A $10 million gift will help Augsburg College fund a new building that will give students more room to move around.

The donation, the second of its kind in three years, brings total fundraising for the building to more than $40 million. The college hopes to reach its target of $50 million by spring 2016. This will be 10 times more than the school has ever raised to fund a new academic facility, said Augsburg President Paul Pribbenow.

The Center for Science, Business and Religion will expand opportunities for students pursuing degrees in biology, business and psychology — among the most popular majors. "Every student who comes to Augsburg will use this building at some point," Pribbenow said.

Occupying 135,000 square feet, the massive center will ease overcrowding in classrooms and provide lab space for students and faculty to conduct research more efficiently.

"Having a new building will make students more confident in the work they're doing," said Ben Stottrup, associate professor of physics.

The current science building opened in 1948, when there was a different understanding of science and technology, Pribbenow explained. "In the 21st century, science and technology, business and commerce, religion and values are at the core of a lot of the challenges we face in our world."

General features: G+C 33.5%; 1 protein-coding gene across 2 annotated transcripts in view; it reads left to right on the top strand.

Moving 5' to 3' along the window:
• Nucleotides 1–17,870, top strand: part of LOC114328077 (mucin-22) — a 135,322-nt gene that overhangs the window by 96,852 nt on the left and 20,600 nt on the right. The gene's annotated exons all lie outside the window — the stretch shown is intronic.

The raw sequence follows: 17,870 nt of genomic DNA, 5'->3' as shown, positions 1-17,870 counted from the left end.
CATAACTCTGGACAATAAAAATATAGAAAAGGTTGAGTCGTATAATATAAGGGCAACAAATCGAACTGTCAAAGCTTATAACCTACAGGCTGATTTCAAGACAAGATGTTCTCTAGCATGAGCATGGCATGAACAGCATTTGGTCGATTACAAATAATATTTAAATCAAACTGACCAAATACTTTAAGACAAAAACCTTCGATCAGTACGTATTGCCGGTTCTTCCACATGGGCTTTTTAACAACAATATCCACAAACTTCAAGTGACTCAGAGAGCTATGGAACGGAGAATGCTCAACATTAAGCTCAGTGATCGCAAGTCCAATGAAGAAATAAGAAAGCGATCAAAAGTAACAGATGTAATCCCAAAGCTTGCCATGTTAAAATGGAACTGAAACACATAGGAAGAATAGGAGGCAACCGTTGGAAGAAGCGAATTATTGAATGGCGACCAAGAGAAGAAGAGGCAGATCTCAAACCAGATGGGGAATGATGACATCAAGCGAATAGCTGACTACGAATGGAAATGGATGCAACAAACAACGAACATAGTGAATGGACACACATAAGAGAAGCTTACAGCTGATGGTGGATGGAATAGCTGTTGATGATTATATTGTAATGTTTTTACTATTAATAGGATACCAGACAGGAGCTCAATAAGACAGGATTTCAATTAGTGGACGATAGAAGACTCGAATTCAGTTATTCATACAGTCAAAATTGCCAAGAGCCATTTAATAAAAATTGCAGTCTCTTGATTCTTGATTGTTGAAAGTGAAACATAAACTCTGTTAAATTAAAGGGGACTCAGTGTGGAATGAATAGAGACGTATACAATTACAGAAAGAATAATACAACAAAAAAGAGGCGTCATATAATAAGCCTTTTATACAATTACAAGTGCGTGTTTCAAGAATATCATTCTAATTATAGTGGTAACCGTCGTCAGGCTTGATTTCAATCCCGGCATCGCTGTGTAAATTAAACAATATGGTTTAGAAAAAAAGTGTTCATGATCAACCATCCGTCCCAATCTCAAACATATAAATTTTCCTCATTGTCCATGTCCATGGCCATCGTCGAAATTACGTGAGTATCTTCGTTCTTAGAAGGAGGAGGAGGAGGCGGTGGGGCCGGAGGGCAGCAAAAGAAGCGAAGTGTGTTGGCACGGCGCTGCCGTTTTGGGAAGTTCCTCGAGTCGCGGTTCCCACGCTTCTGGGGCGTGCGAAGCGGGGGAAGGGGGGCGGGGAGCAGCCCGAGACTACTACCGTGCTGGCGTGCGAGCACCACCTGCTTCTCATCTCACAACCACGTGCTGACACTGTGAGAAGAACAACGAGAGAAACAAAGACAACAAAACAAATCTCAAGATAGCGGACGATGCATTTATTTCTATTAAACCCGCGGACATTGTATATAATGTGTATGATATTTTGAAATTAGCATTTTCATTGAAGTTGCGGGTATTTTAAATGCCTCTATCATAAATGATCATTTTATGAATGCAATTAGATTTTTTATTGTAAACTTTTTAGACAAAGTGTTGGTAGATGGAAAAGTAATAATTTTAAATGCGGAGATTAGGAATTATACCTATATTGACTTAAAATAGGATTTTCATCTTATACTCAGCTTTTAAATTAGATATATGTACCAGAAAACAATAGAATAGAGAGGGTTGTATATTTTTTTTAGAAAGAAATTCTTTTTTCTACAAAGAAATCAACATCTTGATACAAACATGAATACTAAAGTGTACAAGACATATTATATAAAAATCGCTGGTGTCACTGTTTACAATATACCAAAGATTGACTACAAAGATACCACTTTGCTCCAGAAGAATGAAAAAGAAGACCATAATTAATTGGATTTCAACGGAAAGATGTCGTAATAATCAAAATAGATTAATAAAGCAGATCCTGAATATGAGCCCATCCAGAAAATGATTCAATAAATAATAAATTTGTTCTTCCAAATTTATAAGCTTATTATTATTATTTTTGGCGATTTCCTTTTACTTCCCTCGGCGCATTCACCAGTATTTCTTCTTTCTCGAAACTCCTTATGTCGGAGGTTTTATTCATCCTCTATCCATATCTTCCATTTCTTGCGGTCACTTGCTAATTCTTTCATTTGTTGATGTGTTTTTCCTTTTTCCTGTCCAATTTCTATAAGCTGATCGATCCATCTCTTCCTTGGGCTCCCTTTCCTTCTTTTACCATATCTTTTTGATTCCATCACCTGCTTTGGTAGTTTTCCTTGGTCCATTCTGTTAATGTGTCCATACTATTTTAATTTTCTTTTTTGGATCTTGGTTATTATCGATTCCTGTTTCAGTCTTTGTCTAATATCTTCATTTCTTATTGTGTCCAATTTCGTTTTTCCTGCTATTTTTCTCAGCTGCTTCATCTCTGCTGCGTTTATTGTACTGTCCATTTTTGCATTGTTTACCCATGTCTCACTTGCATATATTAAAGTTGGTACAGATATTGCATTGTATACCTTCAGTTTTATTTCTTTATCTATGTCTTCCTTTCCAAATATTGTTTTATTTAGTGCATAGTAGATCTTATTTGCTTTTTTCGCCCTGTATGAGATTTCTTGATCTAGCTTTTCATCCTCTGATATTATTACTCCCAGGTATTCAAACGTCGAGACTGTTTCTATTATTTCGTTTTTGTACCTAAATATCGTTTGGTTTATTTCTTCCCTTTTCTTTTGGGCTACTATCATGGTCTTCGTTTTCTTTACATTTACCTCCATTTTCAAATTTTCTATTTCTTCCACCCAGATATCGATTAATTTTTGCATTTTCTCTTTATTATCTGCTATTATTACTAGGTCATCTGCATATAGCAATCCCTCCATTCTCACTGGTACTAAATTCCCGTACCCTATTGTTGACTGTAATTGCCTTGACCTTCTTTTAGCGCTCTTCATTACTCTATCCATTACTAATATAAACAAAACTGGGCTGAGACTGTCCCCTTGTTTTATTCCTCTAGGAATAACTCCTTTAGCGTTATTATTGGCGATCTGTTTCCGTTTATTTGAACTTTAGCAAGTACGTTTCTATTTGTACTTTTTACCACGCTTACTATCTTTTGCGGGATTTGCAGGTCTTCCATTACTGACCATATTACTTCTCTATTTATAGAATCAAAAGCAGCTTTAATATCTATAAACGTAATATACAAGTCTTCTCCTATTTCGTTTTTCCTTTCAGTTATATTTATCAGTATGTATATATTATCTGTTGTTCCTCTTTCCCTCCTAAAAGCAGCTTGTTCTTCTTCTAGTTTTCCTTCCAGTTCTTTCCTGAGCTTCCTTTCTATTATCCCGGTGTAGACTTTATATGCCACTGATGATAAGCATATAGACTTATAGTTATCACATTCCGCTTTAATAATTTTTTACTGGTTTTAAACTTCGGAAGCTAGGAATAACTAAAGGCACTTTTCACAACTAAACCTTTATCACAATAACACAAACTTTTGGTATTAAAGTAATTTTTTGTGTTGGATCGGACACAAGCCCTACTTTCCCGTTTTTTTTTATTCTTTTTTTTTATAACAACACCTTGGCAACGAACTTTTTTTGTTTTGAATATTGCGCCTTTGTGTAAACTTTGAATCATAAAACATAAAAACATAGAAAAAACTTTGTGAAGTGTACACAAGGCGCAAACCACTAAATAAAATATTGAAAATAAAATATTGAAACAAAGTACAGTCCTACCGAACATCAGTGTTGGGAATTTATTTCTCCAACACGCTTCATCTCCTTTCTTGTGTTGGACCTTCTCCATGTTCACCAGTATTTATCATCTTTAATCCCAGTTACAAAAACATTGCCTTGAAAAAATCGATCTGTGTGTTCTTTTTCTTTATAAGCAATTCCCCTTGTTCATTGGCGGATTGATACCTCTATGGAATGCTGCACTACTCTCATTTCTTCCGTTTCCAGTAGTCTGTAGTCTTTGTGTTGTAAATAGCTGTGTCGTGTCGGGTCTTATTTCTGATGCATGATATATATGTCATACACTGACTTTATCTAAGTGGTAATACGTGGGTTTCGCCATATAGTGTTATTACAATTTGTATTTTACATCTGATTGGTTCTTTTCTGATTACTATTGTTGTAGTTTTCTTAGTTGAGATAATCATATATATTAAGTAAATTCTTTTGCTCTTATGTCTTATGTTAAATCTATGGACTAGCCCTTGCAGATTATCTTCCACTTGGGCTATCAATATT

Augsburg officials estimate the center will cost about $70 million. In addition to the $50 million in fundraising, the school is seeking state funds.

Interest in business and science majors is growing nationally. USA Today reported that biology and business administration were among the most popular college majors last fall.

The campus currently houses 18 major buildings for nearly 3,500 students. The school hopes the science center will be open in 2019, just in time for its 150th anniversary.

Pribbenow and Stottrup are grateful to the donor, who will be identified this spring.

"This is really going to give us the opportunity to better serve our students," Stottrup said.

Tina Munnell is a University of Minnesota student on assignment for the Star Tribune.